Years ago one of my exercise teachers – a physical therapist, was telling a story about a patient he was seeing. They were doing some exercise on the floor. My teacher told him to get up, then turned around to take some notes. When he looked back he expected the dear Sir to be standing, but when he looked down he looked more like a helpless turtle waving arms and legs around, trying to get up and unable to figure out how to do it.
When my teacher asked the patient how long since he’d been on the floor, he admitted it had been more than 35 years, because since his kids grew up, well, there was no reason to go there.
My students know that I recommend couch abstinence (scares the heck out of them, even more than high heel abstinence). It’s not that I have some couch phobia, it’s just that the couch has become your place of passive rest for a large portion of your free time. When you look at your life you probably only get on the floor when you come to do a session with me. In the grand scheme of things this means you are spending a large portion of your day using joint angles and ranges of motion that are the same over and over again and you don’t let your body experience any different.
Why care? Let’s look at your home. If you only cleaned 1/5 of it every day and you clean the same part every day, eventually the rest 4/5 part of your home will become pretty dusty, and will probably start to smell bad too. Noone will want to go there and eventually you will start losing some friends (all the while gaining some dust mites).
Think of your body the same way – when you are only stimulating a small portion of your physical home, other parts of it go dying. In fitness people say: ”use it or lose it”. If you care about the health of your tissues, and the regeneration of every cell, wouldn’t you like for your cells to be getting an equal chance to get blood flow, oxygen, clean out cell waste and get signals from your nervous system? Who wouldn’t want that?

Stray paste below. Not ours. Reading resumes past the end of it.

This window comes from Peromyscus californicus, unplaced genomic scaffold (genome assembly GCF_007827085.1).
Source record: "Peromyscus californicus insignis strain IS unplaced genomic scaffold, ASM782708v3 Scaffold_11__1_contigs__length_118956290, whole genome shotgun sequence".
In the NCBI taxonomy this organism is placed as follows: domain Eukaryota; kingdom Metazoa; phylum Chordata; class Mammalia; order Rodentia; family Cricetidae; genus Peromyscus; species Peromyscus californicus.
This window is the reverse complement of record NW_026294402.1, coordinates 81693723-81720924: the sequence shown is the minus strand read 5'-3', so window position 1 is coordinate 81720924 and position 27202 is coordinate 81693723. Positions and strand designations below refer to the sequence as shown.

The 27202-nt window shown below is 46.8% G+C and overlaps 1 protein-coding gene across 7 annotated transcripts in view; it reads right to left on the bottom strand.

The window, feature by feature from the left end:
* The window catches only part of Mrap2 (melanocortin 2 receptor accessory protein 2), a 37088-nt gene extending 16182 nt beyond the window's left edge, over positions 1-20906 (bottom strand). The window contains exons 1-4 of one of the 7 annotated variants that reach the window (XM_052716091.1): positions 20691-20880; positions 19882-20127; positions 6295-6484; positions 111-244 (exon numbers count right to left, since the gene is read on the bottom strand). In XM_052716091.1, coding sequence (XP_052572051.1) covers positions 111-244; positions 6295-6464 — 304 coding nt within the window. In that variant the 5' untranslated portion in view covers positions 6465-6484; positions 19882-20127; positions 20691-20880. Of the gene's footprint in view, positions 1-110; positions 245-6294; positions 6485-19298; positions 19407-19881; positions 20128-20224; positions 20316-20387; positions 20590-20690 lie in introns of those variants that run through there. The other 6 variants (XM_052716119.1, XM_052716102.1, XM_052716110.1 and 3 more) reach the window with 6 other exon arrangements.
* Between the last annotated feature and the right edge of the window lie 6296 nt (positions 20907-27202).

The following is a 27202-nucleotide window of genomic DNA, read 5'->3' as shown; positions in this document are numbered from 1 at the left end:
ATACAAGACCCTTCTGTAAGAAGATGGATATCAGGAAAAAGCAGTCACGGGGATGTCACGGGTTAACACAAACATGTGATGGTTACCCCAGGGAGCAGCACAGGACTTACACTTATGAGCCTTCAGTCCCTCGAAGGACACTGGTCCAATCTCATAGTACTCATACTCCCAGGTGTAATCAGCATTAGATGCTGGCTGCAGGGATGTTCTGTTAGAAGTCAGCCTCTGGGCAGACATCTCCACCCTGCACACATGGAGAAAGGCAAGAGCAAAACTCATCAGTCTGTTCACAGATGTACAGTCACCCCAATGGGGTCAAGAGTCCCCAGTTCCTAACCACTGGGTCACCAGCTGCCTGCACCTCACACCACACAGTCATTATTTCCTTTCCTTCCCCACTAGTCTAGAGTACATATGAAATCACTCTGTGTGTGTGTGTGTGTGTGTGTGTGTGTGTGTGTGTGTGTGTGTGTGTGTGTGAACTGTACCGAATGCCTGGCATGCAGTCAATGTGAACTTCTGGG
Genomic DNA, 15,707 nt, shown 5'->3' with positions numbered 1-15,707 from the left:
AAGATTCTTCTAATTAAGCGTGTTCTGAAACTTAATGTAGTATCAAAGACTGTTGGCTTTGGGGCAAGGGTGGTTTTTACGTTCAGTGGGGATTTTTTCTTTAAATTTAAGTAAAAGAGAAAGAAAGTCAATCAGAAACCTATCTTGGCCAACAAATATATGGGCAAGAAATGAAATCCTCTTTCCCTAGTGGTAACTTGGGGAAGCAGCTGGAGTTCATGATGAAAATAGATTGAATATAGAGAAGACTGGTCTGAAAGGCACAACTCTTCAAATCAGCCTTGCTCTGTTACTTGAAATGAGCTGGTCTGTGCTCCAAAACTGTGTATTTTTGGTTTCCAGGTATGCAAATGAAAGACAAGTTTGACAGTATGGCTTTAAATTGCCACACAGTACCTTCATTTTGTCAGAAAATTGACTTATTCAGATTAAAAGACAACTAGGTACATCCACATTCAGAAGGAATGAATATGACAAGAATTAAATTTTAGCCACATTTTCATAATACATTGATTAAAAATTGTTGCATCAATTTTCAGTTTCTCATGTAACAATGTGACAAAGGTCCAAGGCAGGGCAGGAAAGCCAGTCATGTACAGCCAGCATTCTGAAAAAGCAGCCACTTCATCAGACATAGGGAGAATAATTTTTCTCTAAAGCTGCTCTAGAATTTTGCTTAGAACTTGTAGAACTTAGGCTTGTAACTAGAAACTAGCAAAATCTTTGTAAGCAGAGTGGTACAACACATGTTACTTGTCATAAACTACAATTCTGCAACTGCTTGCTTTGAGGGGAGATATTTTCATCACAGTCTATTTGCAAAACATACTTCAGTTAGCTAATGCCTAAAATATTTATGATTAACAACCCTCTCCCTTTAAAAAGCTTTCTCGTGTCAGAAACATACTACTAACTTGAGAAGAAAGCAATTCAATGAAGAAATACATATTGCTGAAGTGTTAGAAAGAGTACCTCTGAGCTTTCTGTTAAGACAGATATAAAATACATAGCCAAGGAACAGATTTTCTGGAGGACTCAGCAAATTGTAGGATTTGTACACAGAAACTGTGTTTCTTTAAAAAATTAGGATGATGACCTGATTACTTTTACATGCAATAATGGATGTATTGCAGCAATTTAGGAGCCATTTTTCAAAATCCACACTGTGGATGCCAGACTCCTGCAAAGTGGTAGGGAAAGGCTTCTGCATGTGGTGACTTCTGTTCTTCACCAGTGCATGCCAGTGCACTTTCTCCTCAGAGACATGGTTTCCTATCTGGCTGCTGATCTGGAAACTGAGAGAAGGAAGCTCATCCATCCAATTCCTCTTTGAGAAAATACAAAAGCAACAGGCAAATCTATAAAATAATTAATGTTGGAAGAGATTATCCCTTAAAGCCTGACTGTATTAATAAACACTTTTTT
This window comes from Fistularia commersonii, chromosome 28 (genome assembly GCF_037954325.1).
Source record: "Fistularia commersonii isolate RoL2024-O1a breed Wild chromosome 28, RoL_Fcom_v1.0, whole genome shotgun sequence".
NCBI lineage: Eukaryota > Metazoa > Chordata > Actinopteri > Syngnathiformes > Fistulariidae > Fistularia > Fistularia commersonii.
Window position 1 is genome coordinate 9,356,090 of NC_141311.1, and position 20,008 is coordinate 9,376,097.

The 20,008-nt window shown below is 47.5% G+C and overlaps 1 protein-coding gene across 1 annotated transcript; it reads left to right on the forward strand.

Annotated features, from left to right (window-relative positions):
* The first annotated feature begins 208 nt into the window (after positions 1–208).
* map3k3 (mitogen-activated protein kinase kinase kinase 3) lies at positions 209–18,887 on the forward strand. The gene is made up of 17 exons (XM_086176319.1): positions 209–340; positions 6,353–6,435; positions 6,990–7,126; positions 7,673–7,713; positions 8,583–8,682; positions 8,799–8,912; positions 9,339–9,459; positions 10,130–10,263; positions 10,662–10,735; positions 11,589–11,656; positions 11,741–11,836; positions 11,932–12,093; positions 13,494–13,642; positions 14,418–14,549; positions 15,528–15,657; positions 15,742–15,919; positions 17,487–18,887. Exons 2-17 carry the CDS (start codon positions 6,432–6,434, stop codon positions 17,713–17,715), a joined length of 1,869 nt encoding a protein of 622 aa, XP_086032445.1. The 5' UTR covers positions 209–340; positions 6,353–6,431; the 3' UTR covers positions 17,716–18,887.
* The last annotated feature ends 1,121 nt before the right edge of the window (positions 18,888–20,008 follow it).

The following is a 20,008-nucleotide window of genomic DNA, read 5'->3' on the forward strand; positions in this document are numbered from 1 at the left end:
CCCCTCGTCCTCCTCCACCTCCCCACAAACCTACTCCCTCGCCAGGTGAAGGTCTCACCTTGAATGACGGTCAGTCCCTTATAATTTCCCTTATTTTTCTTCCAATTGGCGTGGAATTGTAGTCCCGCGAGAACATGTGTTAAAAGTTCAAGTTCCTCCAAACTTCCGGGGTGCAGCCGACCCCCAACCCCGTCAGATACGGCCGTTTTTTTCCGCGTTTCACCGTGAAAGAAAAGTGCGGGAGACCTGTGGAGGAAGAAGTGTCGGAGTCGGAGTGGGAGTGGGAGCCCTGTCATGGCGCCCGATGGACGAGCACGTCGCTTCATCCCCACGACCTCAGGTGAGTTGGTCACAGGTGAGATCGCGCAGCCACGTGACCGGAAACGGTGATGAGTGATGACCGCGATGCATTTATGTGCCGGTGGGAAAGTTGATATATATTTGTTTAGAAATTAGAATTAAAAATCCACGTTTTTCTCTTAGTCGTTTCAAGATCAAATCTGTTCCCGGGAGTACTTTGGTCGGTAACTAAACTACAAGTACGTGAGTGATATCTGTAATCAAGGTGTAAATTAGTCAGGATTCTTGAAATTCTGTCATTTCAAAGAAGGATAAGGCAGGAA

This morning I taught my weekly Move Well class at Athlete’s Choice (you can come and try it free anytime!). The ladies who attended, who I love dearly, had heard me speak at an event two weeks ago, and remembered a study I mentioned about being able to get off the floor relating to health and mortality outcomes.
Below you can see how the study was done, and listen to beautiful Portuguese while enjoying the subtitles!
In the beginning of class I promised we would do some getting up off the floor at the end. What started as guesswork and figuring out which the easier side to get up off was, soon turned into a pretty cool game of getting up. Needless to say, my students were able to learn how to confidently get up.
Note: I am not so sold on the no knee get ups and I do like to use kneeling to get up for a lot of things, especially when mobility is lacking, however the video does provide a great goal for most of us to strive for.
Now you are possibly thinking one of two things: ”I can get off the floor effortlessly, this is not for me!”. I am glad, and I encourage you to keep exploring whole body healthy movement so you can keep improving. Keeping strength to weight ratio appropriate by also learning how to hang. Now if you are finding getting on and off the floor challenging, I urge to you to start exploring your floor.
You can sit on the floor itself or use multiple different cushions and props. It’s ok, just go couch less for a few weeks and write me to tell me how you are doing. Are you super excited about learning more about this paradigm of loading your body differently? Go here!
Move well, and talk to you soon!